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MathGroup Archive 2005

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Re: What we get from (0.0*x), (0.0^x) and similar stuff

  • To: mathgroup at smc.vnet.net
  • Subject: [mg58757] Re: What we get from (0.0*x), (0.0^x) and similar stuff
  • From: "David W. Cantrell" <DWCantrell at sigmaxi.org>
  • Date: Sun, 17 Jul 2005 03:04:06 -0400 (EDT)
  • References: <db2g2e$dh7$1@smc.vnet.net>
  • Sender: owner-wri-mathgroup at wolfram.com

ted.ersek at tqci.net wrote:
> Many users will see nothing wrong with what we get from the following:
>
> In[1]:=  Clear[x,y];
> {x^0.0, x^0, 0*x*y}
>
> Out[2]= {1., 1, 0}

In a sense, there is something wrong. These simplifications are what David
Stoutemyer called "misdemeanors" in his article "Crimes and Misdemeanors in
the Computer Algebra Trade", _Notices of the American Mathematical Society_
38:7 (1991) 778-785.

In case anyone doesn't see why simplifying, say, x^0 to 1 is a misdemeanor:
In Mathematica, 0^0 is regarded as being Indeterminate. Thus, without
knowing that x is nonzero, Mathematica should not bluntly simplify x^0 to
1. Rather, it would seem that, in Mathematica, x^0 should simplify to, say,
If[x == 0, Indeterminate, 1]. But such a result is normally considered to
be too cumbersome to be practical; the "misdemeanor" simplification is
considered preferable. All CASs known to me make such simplifications.

Perhaps it should be noted that many mathematicians (including me) consider
x^0 = 1 always (in particular, even when x is zero). For them, simplifying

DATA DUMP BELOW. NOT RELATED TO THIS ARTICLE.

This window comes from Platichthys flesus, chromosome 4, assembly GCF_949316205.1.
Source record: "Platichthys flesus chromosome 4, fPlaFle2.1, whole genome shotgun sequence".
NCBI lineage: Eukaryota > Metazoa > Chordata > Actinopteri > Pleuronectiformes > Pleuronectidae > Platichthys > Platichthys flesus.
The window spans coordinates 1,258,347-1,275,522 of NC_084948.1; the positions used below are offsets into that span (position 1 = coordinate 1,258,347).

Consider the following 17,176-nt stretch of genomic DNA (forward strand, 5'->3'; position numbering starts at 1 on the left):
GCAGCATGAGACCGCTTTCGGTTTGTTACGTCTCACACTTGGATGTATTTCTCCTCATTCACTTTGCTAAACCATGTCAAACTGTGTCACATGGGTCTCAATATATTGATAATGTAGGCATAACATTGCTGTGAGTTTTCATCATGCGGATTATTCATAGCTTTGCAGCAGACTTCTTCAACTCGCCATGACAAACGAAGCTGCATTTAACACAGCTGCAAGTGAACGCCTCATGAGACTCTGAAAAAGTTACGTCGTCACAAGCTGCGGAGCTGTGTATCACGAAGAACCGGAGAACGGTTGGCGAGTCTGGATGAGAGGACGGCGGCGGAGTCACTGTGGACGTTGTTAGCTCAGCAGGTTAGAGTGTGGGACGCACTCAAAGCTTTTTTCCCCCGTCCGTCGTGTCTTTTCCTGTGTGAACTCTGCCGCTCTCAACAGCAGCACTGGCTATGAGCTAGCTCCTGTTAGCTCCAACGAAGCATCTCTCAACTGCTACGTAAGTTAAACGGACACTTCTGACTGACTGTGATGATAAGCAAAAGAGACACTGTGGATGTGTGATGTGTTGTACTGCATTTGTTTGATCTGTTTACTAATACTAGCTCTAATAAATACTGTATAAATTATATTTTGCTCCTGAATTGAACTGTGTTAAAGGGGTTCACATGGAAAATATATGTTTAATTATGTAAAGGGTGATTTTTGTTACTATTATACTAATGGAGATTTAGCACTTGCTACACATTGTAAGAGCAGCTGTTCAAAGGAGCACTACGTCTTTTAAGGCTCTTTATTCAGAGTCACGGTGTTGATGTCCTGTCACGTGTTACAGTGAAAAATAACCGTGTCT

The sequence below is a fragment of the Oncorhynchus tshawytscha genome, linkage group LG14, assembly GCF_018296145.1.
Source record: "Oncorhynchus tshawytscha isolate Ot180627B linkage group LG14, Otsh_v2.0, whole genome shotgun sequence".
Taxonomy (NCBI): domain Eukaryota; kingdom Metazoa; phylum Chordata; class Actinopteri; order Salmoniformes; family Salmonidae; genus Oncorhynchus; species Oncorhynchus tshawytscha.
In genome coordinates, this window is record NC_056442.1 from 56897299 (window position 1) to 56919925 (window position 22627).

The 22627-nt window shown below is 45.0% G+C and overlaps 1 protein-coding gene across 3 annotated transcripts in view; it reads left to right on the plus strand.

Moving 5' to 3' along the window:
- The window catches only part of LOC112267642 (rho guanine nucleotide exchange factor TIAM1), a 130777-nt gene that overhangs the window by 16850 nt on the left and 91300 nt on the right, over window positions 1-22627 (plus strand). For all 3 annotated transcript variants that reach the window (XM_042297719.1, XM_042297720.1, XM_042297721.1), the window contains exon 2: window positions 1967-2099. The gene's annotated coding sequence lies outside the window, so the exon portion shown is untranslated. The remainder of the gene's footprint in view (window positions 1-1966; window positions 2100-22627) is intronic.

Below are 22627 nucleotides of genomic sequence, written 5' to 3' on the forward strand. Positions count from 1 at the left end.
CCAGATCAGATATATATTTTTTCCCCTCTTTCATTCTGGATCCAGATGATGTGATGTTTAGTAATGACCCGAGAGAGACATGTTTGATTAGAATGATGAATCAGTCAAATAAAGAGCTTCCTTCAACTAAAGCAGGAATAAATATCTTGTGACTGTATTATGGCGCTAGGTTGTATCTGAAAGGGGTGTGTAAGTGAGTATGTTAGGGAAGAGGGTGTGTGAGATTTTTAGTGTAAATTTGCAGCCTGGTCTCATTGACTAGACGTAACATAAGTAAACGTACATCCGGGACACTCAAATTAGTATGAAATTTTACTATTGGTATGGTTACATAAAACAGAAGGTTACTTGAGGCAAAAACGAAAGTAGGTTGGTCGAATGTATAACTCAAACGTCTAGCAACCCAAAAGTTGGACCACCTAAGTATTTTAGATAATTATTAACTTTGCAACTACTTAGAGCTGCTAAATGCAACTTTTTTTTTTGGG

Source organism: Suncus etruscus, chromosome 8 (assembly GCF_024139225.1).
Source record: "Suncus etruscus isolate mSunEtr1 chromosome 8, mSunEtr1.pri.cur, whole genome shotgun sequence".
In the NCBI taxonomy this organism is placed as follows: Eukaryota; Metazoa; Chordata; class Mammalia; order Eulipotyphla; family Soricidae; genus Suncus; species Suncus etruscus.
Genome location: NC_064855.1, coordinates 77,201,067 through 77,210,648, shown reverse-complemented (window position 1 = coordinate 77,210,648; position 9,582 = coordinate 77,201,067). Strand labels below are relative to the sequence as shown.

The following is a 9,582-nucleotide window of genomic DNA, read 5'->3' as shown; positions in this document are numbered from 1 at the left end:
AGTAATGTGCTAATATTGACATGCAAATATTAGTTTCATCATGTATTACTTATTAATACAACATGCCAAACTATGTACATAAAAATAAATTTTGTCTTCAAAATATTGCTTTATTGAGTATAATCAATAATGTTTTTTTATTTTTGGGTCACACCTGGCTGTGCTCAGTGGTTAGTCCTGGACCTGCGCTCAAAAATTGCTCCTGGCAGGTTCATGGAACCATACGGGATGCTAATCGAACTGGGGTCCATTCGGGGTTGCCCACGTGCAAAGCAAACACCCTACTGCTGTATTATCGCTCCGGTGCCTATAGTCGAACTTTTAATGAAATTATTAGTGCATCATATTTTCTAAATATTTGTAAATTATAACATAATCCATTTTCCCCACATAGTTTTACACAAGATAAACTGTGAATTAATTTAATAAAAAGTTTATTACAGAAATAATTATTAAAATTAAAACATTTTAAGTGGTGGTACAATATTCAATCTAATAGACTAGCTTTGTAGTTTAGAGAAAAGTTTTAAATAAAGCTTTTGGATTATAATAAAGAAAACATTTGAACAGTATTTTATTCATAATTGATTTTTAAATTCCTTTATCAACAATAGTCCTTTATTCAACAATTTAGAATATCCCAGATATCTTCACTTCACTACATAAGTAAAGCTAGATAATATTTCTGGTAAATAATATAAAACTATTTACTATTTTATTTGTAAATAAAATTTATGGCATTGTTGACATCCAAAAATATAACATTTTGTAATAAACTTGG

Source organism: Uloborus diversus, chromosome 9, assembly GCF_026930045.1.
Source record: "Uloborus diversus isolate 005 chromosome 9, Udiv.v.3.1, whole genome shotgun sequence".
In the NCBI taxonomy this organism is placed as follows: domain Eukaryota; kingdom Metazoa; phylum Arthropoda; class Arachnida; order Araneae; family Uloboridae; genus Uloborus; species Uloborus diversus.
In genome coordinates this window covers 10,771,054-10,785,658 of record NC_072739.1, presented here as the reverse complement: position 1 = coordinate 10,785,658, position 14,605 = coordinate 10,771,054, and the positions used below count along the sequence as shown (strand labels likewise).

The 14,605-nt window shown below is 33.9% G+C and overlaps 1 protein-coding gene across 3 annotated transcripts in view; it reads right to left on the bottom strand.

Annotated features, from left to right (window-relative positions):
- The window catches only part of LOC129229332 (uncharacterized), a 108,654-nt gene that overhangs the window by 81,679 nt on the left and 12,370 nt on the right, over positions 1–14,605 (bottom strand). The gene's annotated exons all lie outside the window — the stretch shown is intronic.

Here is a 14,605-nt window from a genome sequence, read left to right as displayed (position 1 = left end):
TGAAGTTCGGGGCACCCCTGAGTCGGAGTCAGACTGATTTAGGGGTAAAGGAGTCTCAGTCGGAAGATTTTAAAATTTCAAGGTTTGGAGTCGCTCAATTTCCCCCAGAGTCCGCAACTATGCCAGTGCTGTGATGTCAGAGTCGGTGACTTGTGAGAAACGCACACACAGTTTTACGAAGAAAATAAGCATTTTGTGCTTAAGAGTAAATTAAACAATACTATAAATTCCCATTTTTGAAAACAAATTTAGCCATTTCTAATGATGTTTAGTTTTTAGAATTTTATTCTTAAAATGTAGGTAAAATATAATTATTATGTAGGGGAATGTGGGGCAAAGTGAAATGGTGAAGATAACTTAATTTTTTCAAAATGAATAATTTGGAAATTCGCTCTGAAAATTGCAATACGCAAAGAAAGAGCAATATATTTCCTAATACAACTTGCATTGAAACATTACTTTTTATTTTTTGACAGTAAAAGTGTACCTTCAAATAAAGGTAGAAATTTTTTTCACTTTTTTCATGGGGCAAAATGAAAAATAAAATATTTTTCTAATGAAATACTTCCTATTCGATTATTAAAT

x^0 to 1 is perfectly correct. [But I would still say that Mathematica's
simplifying x^0 to 1 is a misdemeanor because Mathematica considers 0^0 to
be Indeterminate.]

IMO, simplifying x^0.0 to 1.0 is a substantially worse misdemeanor. Since
the exponent is only close to 0, the result need not be close to 1 at all.

> But the kernel does nothing to simplify the next input.  I suppose this
> is because the result is Indeterminate in the case of (0.0*Infinity), or
> (0^0).  So then why didn't the kernel account for that with the previous
> example?
>
> In[3]:= {0.0*x*y,0^x,0.0^x}
>
> Out[3]= {0. x y, 0^x, 0.^x}

I'm glad that 0.0*x*y was not simplified to 0.0. Since one of the factors
is only close to 0, the product need not be close to 0 at all. (This is
analogous to the case x^0.0 considered above. Why Mathematica chooses to
simplify x^0.0 to 1.0, but not 0.0*x*y to 0.0, I don't know. That behavior
seems inconsistent to me.)

But 0^x and 0.0^x are very different from the previously considered cases.
For example, 0^x is 0 if x is a positive real, but ComplexInfinity if x is
a negative real. I would consider simplifying 0^x to 0 to be a "crime", not
a mere "misdemeanor", if x might potentially be negative.

> We can use the definitions below to ensure the input above returns {0. ,
> 1, 0.} and some will consider this a nice improvement.

You meant to say {0., 0, 0.}, but I would not consider that an improvement.
Indeed, I consider the latter two simplifications to be dangerous.

Regards,
David Cantrell

> In[4]:= Unprotect[Times,Power];
> Times[0.0,__?(#=!=Indeterminate&&Head[#]=!=DirectedInfinity&)]=0.0;
> Power[0,
> _?((!NumericQ[#]||Positive[Re[#]])&&Head[#]=!=DirectedInfinity&)]=0;
> Power[0.0,
> _?((!NumericQ[#]||Positive[Re[#]])&&Head[#]=!=DirectedInfinity&)]=0.0;
>
> In[9]:=  {0.0*x*y, 0^x, 0.0^x}
>
> Out[9]= {0., 0, 0.}
>
> After making the above definitions we still get Indeterminate or
> ComplexInfinity whenever we should.  See the next input as an example.
>
> In[10]:= {0*x*¥, 0*x*Indeterminate, 0^0, 0^Indeterminate, 0^(I-3)}
>
> Out[10]= {Indeterminate, Indeterminate, Indeterminate, Indeterminate,
> ComplexInfinity}
>
> However some users might want to always acount for the possibity that we
> might have (0*Infinity) or (0^0) and so prefer that  the list below would
> return itself.  However, I think it isn't possible to do that because
> since Mathematica Version 3 Times and Power use built-in definitions
> before user definitions.  Am I wrong?  Can anyone change the outcome
> below?
>
> In[11]:= Clear[Times,Power];
> {x^0.0,x^0,0*x*y}
>
> Out[11]= {1., 1, 0}
>
> --------
> Regards,
>    Ted Ersek


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